Monday, January 28, 2019

Osaka's amazing ability to recalibrate

I understand the many comparisons being made between Naomi Osaka and Jennifer Capriati.  On Saturday, Osaka became the second woman to back up her first Slam (US Open) by winning the very next Slam (Australian Open).  The last woman to do so was Jennifer Capriati, when she won the 2001 Australian Open, followed by Roland Garros that same year.  Capriati also made a number of ‘youngest ever’ lists early in her career, which has also invited comparisons with Osaka.  

But I do not want Osaka’s career to be depicted only through this single reference point.  It would be unfair to Osaka to have her career perpetually linked to Capriati’s.  Because, let’s face it, despite their youthful talent, they are profoundly different people, with remarkable disparities in both temperament and discipline. Their cultural and family heritages are also extremely distinct.  And they have a notable difference in their ability to emotionally regroup.

The ability to regroup refers to the capacity for controlling one’s emotions.  It refers to the capacity for managing one’s emotions in order to achieve desired goals, complete selected tasks, and direct one’s behavior.  It denotes the emotional skills needed to recover from a setback.  It was this ability that Naomi relied on to recoup emotionally from being up 5-3, 40-0 in the second set – only to lose it.


Monday, January 21, 2019

“We know how to win slams”

That’s what Federer said in a recent interview following his second-round win at this year’s Aussie Open. Roger was of course referring to Djoko, Rafa and himself.  And he is absolutely correct.  That formidable threesome can genuinely boast that they posses the kind of expertise that it takes to not just make it past week two and into the finals, trophy held aloft, but to do so again and again and again. 

Not everyone on the ATP or WTA tour has the ability to win slams.  Indeed, most of the folks playing professional tennis on both tours likely accept that the best that they are capable of is making a decent showing if all of the stars are aligned.  Most aspire to just being able to pay their bills.  The talented ones hope for a contract that will pay them what tennis cannot. The cheaters take drugs like meldonium.

This is not to say that winners always succeed in winning.  Let’s face it, anyone can win a one-off match.  Anyone can have a bad day and lose to a lesser player.  Anyone can have a lapse in form that interferes with performance at the wrong time.  But the ability to win slams over and over, that kind of consistent performance, requires a maturity of focus that the one-hit wonders never master.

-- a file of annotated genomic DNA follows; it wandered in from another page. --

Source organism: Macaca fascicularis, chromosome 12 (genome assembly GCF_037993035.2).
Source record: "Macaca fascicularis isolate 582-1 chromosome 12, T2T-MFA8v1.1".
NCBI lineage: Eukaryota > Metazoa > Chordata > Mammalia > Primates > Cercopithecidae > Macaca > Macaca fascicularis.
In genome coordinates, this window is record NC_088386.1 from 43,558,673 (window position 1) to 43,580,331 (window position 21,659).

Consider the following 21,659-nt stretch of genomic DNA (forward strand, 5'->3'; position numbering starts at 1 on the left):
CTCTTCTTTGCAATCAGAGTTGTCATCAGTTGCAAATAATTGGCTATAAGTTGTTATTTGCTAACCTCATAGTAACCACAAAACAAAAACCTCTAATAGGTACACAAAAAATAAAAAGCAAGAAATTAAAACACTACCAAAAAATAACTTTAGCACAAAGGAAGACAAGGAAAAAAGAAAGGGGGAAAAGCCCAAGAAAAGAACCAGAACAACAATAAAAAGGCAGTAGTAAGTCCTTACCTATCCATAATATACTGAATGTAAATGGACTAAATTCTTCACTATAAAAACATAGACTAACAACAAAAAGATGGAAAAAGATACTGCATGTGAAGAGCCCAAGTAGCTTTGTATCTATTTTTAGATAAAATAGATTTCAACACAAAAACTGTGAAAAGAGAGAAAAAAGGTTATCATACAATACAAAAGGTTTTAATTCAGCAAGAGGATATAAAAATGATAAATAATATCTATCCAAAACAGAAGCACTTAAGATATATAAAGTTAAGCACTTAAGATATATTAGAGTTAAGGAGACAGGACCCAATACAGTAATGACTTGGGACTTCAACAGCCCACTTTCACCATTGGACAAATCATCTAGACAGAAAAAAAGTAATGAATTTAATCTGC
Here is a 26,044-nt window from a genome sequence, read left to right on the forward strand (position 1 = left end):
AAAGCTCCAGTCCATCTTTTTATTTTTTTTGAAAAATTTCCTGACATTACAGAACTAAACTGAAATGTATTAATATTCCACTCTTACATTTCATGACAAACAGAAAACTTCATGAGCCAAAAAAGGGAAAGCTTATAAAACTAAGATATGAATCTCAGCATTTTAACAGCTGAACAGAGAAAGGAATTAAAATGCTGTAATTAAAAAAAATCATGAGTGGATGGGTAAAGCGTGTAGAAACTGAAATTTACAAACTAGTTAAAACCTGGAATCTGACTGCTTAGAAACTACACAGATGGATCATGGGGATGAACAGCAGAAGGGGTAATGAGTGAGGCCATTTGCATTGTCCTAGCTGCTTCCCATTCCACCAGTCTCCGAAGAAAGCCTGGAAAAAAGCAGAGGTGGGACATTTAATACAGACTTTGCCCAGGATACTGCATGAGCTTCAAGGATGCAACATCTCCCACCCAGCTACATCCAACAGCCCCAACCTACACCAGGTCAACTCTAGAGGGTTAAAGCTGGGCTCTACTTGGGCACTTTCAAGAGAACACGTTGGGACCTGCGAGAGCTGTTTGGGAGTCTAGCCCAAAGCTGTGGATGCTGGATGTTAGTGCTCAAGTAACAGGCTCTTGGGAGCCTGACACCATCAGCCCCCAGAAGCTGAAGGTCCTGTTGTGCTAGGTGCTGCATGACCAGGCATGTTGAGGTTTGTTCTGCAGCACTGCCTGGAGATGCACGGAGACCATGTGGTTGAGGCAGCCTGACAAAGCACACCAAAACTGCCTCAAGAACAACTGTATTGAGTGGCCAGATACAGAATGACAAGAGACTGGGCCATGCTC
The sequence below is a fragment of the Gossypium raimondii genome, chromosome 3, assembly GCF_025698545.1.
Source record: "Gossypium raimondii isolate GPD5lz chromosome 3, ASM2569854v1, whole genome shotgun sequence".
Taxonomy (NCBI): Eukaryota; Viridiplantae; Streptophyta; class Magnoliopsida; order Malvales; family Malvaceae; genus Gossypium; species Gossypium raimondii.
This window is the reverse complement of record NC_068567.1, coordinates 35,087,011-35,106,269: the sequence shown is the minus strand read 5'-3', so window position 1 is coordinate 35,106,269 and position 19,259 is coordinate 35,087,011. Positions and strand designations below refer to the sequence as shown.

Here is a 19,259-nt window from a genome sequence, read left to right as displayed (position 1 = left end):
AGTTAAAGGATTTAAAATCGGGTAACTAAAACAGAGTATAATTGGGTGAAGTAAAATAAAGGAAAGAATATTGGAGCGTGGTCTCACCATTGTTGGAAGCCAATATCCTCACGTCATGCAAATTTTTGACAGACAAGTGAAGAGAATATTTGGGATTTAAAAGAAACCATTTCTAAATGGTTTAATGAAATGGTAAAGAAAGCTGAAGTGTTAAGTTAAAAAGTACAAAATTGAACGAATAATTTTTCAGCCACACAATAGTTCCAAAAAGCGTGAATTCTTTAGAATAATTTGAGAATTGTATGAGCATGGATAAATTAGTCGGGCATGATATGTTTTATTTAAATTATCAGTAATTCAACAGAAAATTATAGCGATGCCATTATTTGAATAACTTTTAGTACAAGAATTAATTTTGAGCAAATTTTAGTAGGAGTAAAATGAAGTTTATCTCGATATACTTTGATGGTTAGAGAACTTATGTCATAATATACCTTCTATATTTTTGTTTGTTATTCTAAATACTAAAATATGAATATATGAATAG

Monday, September 17, 2018

The Sascha Bajin Factor

At Wimbledon 2018, upon being told by a reporter that Madison Keys had said that it must be tough to be Serena because everyone always plays their best against her, Serena offered this elucidating response, clarifying the kind of pressure that she faces in every single match: 

“I’m glad someone admitted that. Of course Madison does. She’s just so smart and so on it, but yeah, every single match I play, whether I’m coming back from a baby or a surgery or it doesn’t matter, these young ladies bring a game that I’ve never seen before. It’s interesting because I don’t even scout as much because when I watch them play is a totally different game than when they play me. It’s what makes me great. I always play everyone at their greatest, so I have to be greater.”

Of all the cumulative sources of pressure affecting Serena during that match against Osaka, I believe that one of the unacknowledged sources was the courtside presence of Sascha Bajin, her former hitting partner, coach, and confidant.  I cannot imagine the pressure that Serena must have felt knowing that seated close by was the man who, for eight years came to know her game the best, and who, for the second time, had coached a young woman in the tactics of beating her.